2 years ago, I got a 10%. In 2 months I had an offer from Google and my compensation was 50% higher, not to say I don't have to deal on a daily basis with people who can't write/read/test a quicksort or with leads who won't let me do something because it is not in their personal commitment plan.


Are you saying everyone at Google can "write/read/test a quicksort"? Interesting..

Anonymous said...

Have been a successful PM many years in MS, always good reviews. Midyear had a gold star.

Bucket=4. Asked why? the answer was that you failed to work with your team, but the midyear gold star was based that you worked really well with the team. Pissed. No wonder we're going down...

Anonymous said...

L65
Bucket: 5

...

I am not a 5. I worked Hard on High Impact Projects and Succeeded greatly. I am an IC who had two very bad Managers who both left unwillingly and were Not an Advocate for me in the ranking.

...

Status right now is Month to Month looking for improvement, but told by my direct and skip level that there is really nothing short of a miracle.

Plan is to continue to manage my projects as they are successful, but pursue opportunities outside.

Should I do this, or cut and run?

Any Advice Please.
(Long term employee with many, many successful years)


I've run into many L65's at Microsoft, and every one of the *IC's* are stars (not so much the managers), who would have no trouble finding better jobs outside Microsoft.

Microsoft's system rewards the politically savvy and manipulative folks, not *necessarily* the stars. It sounds like you were screwed over by your managers and the "system".

Any recovery will be painful and slow. Why bother? If I were you, and had gotten an undeserved 4/5, I'd be looking to leave.

Anonymous said...

Is it possible to work in Microsoft as a developer *writing code* for the whole career, without becoming a manager?

What is the top level of coder in Microsoft? Is it L63? L64?

Are all L65+ managers who don't write production code?


Yes, it's possible, but not advisable.

The odds of going beyond L63/L64 as an IC are very small. You have to be 1) politically savvy, 2) have a good manager, 3) be in a good org, and 4) be lucky not to get reorged, transferred, etc. Of these, 2) and 3) are the hardest, since most managers and orgs have become highly toxic and backstabbing.

All the time you're at Microsoft, a clock is ticking on your "time in level". If you stay too long in one level, your review score will trend down to a 5, and you will be managed out. If you make it to L65, you have to then survive in an extremely brutal environment. You are competing against managers who have 5 - 50 reports, and who have visibility and influence 2x to 10x what an IC has.

If you're politically savvy and revel in this sort of environment, give it a shot. If you're looking to do great work and change the world, sorry but you'll want to look elsewhere.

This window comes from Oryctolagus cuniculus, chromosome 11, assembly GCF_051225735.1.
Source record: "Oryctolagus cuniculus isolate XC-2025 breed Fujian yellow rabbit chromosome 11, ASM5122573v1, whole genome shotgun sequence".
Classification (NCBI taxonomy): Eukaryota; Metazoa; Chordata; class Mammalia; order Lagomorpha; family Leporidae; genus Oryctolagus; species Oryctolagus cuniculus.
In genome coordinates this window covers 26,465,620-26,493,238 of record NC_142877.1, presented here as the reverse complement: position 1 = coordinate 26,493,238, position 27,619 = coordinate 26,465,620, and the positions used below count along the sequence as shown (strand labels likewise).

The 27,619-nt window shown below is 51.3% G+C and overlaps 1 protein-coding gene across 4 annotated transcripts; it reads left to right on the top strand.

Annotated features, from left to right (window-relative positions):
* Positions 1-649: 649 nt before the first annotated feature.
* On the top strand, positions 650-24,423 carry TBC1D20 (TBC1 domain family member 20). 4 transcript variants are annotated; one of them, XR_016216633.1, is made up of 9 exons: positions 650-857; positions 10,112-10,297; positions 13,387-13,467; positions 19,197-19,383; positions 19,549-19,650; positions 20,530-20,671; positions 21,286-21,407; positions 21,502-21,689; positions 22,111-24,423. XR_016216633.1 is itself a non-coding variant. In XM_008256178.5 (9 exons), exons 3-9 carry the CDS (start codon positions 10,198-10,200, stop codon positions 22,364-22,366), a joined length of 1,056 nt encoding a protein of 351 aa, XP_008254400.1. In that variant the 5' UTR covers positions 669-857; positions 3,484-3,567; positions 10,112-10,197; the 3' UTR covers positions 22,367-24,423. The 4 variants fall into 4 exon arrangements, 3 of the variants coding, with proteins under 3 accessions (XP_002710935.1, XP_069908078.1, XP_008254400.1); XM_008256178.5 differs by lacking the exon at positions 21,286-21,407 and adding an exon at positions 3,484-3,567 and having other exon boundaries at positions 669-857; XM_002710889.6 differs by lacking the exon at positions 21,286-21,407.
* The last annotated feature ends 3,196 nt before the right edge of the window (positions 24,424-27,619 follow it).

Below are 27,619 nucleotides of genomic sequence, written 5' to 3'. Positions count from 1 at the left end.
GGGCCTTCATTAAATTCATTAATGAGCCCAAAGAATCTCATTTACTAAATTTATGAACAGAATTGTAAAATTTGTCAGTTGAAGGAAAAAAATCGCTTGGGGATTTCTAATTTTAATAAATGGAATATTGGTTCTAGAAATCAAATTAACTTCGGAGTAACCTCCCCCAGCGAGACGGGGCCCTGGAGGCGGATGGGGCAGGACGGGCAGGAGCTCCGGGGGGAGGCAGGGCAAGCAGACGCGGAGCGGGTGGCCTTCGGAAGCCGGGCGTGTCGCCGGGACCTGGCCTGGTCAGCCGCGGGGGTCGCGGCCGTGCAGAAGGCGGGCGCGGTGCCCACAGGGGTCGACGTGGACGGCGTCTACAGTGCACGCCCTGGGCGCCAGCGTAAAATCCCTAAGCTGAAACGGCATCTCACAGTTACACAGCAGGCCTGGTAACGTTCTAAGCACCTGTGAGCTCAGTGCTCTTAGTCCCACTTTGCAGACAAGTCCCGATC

Anonymous said...

"I turned in my resignation after overhearing my score through the wall, and I made it clear why I was quitting."

Wrong move. You must be a young person; trying to make your point rather than making your self-interest the top priority :)

They couldn't care less than you made your point, and in the end your manager had to throw you under the bus, whether she liked it or not. Some H1B will now take your place and it'll be like you never existed.

You should have said and shown nothing, and kept collecting your paycheck until such time as you had secured a better position elsewhere.

Anonymous said...

L63 (got a promo in the middle of last year which was about a 5% bump)
Bucket: 1
Merit: 5.5%
Bonus: 18% (about $23k)
Stock: 180% (about $30k)
Sr. Finance Manager

Anonymous said...

hence even if you wanted to move within company, it is difficult. the hiring managers are just considering 1's.
any suggestions for those with 3 or 4 and wanting to move within? does a 3 or 4 this year mean lower rating next year too?

Anonymous said...

Does anybody know how much it costs for the MS COBRA insurance program for a family of two individuals, if you quit?

As far as I can tell (going through the paperwork we've been filing since we got on Cobra), the 2011 price Premera LiveWell for Employee Plus Spouse/Dependent Person is $1200/mo, plus $110/mo for Premera LiveWell Dental.

If you want Microsoft Group Health, it's $633 (dental, same as above)

If you want the LiveWell Health Savings Plan, it's $540/mo.

Consider these numbers approximate and subject to rise, as all insurance costs continue rising.

Anonymous said...

I am not a 5. I worked Hard on High Impact Projects and Succeeded greatly. I am an IC who had two very bad Managers who both left unwillingly and were Not an Advocate for me in the ranking.

You are not and never were a 5.

You are not a number. You are a free man (or woman).

That number is just what you were assigned, for any or no reason. It can be a lie. It can be an excuse. It can be anything - except for defining you. Don't let the number define you. If you've read through these >1000 posts, you know how many people are reporting in who are in your exact shoes. It happened to my hubby also.